TEWKESBURY REIGNITES THE COB v BAP DEBATE

sdr

As Summer drags on, a PubMan’s thoughts turns to Gloucestershire, one of the counties I’ve never completed. Despite it being virtually on my doorstep (compared to Shetland, anyway).

The A14/M6/M42/M5 takes you past some of our most picturesque roadworks, en route to a dismal collection of budget hotels and “aparthotels” (hovels) that I’ll spare you.

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Tewkes“, as it’s known by no-one at all, has had a quiet time of it in the Beer Guide lately, relying on some pubs run by (whisper it) family brewers (top), a free house and a Spoons hotel.

The arrival of a British Legion in the Guide is a bit of a surprise, in the same way that a Brunning & Price in central Oldham would raise eyebrows. I guess it’s their turn.

I turned up on some sort of “Medieval day”, with loads of families in overheated cars subjecting their children to archery, peregrine falcon chess and overpriced cheese. You’ll be horrified to know that many visitors were carrying umbrellas. To keep the sun out.

The town looked rather splendid, from the Abbey,

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Abbey. Not a micropub

to the flags outside houses indicating allegiance to particular craft brewers,

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Brass Castle, Cloudwater and Marston’s
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Wiper & True

to the new micro pub on stilts by the Severn.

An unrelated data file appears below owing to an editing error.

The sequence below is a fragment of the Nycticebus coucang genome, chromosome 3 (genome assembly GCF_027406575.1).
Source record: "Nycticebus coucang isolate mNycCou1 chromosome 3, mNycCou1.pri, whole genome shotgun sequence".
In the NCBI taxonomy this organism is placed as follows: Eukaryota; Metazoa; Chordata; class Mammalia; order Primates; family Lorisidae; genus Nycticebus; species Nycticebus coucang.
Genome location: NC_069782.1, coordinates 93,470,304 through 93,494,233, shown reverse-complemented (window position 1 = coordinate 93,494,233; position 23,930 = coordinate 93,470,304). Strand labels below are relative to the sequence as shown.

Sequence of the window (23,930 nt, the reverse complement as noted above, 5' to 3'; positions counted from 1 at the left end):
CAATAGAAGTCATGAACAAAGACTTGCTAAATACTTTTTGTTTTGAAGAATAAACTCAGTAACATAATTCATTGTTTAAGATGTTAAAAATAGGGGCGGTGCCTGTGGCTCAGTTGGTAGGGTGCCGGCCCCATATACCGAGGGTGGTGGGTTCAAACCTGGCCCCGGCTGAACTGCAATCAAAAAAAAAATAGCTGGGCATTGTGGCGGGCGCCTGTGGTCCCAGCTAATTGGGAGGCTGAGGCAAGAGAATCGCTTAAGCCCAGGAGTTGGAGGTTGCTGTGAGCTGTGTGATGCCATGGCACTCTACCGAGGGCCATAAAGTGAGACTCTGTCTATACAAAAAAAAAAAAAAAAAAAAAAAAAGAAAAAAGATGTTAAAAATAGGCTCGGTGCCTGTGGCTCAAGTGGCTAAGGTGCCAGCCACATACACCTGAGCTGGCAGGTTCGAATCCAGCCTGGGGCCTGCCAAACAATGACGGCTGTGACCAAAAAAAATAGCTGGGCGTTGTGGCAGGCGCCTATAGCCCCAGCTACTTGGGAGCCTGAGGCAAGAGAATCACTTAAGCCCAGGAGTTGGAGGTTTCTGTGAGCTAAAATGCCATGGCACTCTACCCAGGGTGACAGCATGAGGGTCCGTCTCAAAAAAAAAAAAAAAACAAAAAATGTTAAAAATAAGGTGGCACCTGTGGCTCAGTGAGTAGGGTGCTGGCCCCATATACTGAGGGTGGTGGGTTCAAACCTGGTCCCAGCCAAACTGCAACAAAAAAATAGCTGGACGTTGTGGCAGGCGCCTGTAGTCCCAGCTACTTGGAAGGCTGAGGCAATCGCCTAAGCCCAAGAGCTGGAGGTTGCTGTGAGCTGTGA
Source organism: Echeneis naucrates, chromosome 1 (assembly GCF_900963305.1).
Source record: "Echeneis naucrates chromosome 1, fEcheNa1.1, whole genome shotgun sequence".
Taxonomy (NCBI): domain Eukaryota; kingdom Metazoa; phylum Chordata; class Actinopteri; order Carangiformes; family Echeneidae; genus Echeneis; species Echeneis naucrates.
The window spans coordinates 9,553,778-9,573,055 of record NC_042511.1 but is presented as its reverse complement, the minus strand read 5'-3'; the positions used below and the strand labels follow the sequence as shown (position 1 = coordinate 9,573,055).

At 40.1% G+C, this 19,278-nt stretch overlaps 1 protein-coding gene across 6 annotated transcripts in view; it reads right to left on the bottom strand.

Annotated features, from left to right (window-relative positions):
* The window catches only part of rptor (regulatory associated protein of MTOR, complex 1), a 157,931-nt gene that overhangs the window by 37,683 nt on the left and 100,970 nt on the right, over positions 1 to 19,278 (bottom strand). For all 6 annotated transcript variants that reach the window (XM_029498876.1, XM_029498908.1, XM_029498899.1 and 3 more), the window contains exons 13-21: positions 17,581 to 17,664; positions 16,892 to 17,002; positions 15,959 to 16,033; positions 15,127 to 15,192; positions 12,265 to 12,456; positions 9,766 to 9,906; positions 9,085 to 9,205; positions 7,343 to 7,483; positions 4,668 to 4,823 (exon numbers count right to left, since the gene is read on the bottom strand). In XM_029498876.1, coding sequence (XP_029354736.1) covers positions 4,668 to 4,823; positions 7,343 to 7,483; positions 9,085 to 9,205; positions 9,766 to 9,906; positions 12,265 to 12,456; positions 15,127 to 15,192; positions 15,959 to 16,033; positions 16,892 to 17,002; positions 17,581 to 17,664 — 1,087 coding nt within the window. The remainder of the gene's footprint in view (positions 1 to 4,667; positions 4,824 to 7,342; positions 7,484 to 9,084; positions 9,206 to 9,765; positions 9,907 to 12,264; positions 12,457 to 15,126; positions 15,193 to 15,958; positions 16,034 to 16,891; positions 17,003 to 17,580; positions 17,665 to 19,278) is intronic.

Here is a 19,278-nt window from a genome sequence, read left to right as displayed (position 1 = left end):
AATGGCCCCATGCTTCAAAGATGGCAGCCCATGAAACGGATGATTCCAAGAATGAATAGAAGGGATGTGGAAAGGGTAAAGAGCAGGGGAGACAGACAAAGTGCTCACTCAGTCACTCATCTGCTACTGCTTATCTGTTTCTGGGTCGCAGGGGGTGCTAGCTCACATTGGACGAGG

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“The Severn Bores”

Somewhere in my mancave I have a little booklet (20p) showing all the little alleys off the main streets. You never know what you’ll find down them, or who you’ll annoy by noseying around. I recommend them.

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The new Guide entry may be the poshest British Legion you’ll ever see.

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Posh

Perhaps they’ve got Brunning & Price in to run it?

Er, no.

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Proper food

Y’allright bud ?”

“Half of Holdens. And a cheese and onion bap, please” “Er, I mean a cob”.

The total cost of this feast is £2.50, which will buy you two olives in the Farmers’ Market.

I enjoy it (a bit) in front of Her Majesty, who seems less impressed by the banging R’n’B soundtrack. She’d have scored the Golden Glow as 2.5 as well.

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You waiting for Steve, then ?”

I denied it, but somehow the damage was already done.

43 thoughts on “TEWKESBURY REIGNITES THE COB v BAP DEBATE

      1. Spoons haven’t done a ploughman’s for years. It was OK, but it had more pork pie than cheese, which wouldn’t suit everyone. This is the source of Cookie’s gibes about inappropriate ploughman’s ingredients.

        Liked by 1 person

      2. It’s a question that’s often bugged me.
        Where did those original ploughmen keep the Brandon Pickle ?

        Like

      3. They actually invented those little plastic and foil containers in 1481, but kept quiet as patent law was embryonic then.

        As you highlight, Brandon in Norfolk was the original source before the name was corrupted to Branston for trademark reasons.

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  1. “Brass Castle, Cloudwater and Marston’s”